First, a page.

Article for Magistrate Magazine: VULNERABLE VICTIMS AND THE USE OF INTERMEDIARIES IN COURT
ARTICLE ABOUT NEELMA TRAINING EVENT, 16 APRIL 2018
VULNERABLE VICTIMS AND THE USE OF INTERMEDIARIES IN COURT
On the evening of Monday 16th April 60 JPs, 1 Crown Court Judge and 2 District Judges crowded into court 1 at Snaresbrook Crown Court to hear from Baroness Newlove of Warrington, the Victims’ Commissioner and from Catherine O’Neill, a Registered Intermediary and Chair of Intermediaries for Justice [i] about how JPs can help vulnerable victims, witnesses and defendants get the support they need in court. Registered Intermediaries (RIs) are trained professionals who assist people who may have communication problems in the criminal justice system. Many of us have only rarely – if at all – encountered a Registered Intermediary in our courts so this was a very welcome chance to learn more about what they do and why we need them.
The audience listened to Baroness Newlove speak movingly about her own family’s experience of being victims in the criminal justice system after her husband Garry was murdered in 2007 and how this had made her determined to see victims get better treatment. Yet, even now, she told us “vulnerable victims still struggle to get access to justice”. This was behind her report “A Voice for the Voiceless” published in January 2018[ii], which reviewed the provision of Registered Intermediaries (RIs) for children and vulnerable victims and witnesses in England and Wales.
Baroness Newlove told us that her review had found that not all vulnerable victims and witnesses who are entitled to and would benefit from an RI are receiving this assistance to give evidence. Her report had made a number of recommendations to Government including that the governance of RIs should be centralised to create a national RI service. This might avoid the “post code lottery” of the current system which means that there is unmet demand in some areas of high crime. She went on to highlight also a lack of awareness of the role of RIs, resulting in areas where there are far fewer requests for RIs than the recorded crime figures might suggest. For example, in Cumbria the number of requests per 1,000 recorded crimes is 5 times higher than in London.
In her presentation, Catherine O’Neill explained how an RI works, from assisting with ABE (Achieving Best Evidence) interviews in the police station, all the way to the court room. RIs are used for children and young people, vulnerable elderly people (the youngest Catherine has worked with was 2 years old and the oldest was in their 90s), through to adults with Learning Difficulties, Mental Health disorders, Physical Disorders, or physical injuries or illness that might impair communication. She stressed that trauma resulting from being the victim of a crime can significantly impair the ability to process information. As an RI appointed to assist someone in court, she would expect to prepare a report that the Judge or JPs would see in advance that would contain recommendations such as taking lots of breaks in a trial or using simple language. There also needs to be a ground rules hearing where the Judge and the Prosecution and Defence lawyers agree on how the trial should be conducted, including agreeing in advance questions to be asked of the vulnerable person.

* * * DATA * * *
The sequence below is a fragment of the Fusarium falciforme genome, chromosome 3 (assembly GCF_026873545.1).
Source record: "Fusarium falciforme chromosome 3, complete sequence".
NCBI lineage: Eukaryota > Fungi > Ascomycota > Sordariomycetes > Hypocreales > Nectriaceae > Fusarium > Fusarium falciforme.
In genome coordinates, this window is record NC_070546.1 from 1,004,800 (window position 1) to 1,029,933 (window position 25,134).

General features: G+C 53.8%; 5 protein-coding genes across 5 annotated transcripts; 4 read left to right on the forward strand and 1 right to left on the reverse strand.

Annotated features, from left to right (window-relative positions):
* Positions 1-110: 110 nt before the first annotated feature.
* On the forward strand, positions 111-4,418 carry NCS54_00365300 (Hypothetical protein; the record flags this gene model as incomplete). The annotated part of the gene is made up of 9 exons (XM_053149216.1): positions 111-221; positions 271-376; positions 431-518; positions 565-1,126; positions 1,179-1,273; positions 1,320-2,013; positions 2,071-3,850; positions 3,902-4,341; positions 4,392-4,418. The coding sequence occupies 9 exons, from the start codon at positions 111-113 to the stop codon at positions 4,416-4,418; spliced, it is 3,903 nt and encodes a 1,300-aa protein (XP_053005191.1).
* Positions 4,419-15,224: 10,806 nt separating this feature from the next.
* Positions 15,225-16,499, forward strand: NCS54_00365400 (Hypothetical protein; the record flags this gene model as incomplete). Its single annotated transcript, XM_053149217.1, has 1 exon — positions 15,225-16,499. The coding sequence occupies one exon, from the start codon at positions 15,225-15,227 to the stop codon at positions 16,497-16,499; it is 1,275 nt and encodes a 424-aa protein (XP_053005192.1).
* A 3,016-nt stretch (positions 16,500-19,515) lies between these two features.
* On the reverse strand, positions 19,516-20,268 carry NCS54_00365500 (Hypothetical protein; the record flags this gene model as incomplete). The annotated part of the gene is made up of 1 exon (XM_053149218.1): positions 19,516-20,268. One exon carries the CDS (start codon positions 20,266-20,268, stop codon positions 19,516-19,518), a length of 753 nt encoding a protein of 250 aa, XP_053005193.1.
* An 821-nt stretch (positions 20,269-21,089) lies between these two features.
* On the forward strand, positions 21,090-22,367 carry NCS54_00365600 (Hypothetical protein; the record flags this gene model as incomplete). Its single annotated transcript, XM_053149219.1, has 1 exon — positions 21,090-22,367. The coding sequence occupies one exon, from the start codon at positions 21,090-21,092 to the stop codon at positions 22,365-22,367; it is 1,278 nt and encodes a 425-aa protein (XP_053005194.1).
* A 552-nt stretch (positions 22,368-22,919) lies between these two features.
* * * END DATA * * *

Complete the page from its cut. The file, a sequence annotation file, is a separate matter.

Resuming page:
One of the other key recommendations in the Victims’ Commissioner’s report is that awareness of the role of RIs should be promoted to the Police, CPS, Judges and magistrates and that training on special measures should include the role of RIs. So as a Branch we were pleased to include in the evening a practical scenario-based training session, led by our vice-President HHJ Oscar Del Fabbro, about special measures, including RIs. We discussed the practicalities of assisting vulnerable victims, witnesses and defendants. Could we conduct ground rules hearings on the day of a trial when we did not have sight of the case beforehand; were there practical steps to assist a vulnerable person if it was not in the interests of justice to adjourn for an RI; conversely could we justify the delay in granting an adjournment so an RI could be appointed? With the insights of the Judge and the two DJs present we concluded that the answer to these questions is “yes”.
Both Baroness Newlove and Catherine O’Neill highlighted the national shortage of RIs, which results in an average waiting time of 4 weeks. If we as JPs are more aware of RIs this will almost certainly increase demand that will exacerbate the problem unless action is taken to tackle it.
Erica Zimmer JP
Branch Secretary, North East and East London
[ii] A Voice for the Voiceless: The Victims’ Commissioner’s Review into the Provision of Registered Intermediaries for Children and Vulnerable Victims and Witnesses, January 2018